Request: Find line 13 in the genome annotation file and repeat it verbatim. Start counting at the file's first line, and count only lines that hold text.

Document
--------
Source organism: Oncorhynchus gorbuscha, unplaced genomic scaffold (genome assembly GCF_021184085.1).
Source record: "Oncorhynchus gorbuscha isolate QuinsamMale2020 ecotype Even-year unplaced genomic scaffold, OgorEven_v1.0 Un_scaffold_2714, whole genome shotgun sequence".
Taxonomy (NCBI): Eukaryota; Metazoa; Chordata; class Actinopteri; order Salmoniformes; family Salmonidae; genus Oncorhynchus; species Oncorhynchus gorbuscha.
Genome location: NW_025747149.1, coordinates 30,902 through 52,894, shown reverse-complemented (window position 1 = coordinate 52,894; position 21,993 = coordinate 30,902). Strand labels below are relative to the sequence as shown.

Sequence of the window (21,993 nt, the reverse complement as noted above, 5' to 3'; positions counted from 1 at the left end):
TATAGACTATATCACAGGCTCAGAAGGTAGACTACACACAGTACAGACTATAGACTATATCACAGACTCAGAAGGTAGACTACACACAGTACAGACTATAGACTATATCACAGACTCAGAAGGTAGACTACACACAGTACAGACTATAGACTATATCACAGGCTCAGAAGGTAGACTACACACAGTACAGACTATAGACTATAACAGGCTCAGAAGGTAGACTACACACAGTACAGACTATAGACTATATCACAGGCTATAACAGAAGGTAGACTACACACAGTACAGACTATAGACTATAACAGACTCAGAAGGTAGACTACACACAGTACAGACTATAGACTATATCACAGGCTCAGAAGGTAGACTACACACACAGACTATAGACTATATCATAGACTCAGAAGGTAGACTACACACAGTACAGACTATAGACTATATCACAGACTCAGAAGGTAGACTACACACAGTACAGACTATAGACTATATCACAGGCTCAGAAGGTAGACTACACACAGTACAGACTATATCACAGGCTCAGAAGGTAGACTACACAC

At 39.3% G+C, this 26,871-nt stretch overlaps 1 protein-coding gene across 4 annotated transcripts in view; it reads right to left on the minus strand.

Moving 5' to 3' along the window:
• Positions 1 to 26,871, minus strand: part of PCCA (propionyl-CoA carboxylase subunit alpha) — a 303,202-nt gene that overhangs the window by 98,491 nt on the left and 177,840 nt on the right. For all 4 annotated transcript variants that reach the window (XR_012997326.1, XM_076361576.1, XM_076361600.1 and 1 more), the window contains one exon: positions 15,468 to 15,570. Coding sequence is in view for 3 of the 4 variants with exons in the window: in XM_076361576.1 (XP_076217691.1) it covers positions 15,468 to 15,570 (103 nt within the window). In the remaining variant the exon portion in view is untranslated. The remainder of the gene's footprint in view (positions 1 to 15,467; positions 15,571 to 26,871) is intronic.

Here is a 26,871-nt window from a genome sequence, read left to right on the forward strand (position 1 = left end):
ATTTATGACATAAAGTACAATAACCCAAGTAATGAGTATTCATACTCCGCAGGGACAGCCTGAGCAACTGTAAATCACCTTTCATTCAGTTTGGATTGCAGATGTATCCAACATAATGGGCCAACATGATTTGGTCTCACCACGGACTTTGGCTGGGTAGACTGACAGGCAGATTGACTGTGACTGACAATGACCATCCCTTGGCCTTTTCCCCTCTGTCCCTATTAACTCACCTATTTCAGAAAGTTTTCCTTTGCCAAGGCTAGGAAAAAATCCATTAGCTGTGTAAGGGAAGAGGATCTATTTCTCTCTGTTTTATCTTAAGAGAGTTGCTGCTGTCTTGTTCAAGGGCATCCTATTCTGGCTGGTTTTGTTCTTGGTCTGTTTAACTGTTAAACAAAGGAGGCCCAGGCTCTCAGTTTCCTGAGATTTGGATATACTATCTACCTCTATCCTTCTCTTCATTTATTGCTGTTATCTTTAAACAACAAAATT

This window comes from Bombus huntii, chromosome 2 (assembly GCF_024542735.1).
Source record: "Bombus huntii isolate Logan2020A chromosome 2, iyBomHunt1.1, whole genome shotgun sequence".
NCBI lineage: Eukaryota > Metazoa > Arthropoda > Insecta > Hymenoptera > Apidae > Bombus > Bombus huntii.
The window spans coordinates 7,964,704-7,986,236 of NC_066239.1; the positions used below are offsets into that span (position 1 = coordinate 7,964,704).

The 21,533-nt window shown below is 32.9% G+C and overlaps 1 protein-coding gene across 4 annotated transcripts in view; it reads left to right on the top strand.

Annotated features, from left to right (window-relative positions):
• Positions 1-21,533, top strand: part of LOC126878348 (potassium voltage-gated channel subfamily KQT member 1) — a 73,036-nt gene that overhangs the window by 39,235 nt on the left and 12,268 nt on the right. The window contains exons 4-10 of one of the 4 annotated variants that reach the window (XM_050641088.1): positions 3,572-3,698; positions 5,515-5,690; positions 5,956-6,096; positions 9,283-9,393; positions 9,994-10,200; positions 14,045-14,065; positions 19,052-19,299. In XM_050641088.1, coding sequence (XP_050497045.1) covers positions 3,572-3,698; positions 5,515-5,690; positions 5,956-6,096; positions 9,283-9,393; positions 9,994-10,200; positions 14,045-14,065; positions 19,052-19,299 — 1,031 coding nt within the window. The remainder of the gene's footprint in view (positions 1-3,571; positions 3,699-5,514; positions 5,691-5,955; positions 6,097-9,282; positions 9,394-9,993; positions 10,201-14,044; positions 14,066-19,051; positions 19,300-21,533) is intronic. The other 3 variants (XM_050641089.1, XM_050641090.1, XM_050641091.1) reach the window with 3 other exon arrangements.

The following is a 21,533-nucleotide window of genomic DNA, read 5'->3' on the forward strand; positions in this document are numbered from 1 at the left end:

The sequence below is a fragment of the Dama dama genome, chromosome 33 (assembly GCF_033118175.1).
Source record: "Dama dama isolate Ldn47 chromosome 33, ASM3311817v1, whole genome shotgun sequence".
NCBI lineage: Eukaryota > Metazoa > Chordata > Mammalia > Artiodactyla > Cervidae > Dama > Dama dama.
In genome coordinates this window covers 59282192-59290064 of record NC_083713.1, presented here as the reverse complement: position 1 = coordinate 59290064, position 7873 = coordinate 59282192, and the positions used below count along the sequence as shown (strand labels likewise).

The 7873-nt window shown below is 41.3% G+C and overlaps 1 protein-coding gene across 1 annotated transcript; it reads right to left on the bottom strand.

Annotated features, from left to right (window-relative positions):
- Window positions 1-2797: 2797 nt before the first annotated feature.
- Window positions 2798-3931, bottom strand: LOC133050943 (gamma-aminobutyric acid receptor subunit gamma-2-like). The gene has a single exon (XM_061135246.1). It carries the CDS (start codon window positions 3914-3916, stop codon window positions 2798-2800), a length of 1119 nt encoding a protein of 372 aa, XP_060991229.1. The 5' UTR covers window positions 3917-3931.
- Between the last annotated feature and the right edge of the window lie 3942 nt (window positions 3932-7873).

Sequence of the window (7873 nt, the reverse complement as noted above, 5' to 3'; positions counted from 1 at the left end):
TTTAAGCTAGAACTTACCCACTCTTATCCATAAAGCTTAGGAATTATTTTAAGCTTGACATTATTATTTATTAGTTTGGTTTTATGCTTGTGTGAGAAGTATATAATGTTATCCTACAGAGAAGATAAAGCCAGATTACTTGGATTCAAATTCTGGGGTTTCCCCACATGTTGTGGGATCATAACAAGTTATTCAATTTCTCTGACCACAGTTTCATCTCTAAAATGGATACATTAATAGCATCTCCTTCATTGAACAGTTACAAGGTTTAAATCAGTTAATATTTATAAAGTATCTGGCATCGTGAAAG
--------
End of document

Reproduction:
Source record: "Bombus huntii isolate Logan2020A chromosome 2, iyBomHunt1.1, whole genome shotgun sequence".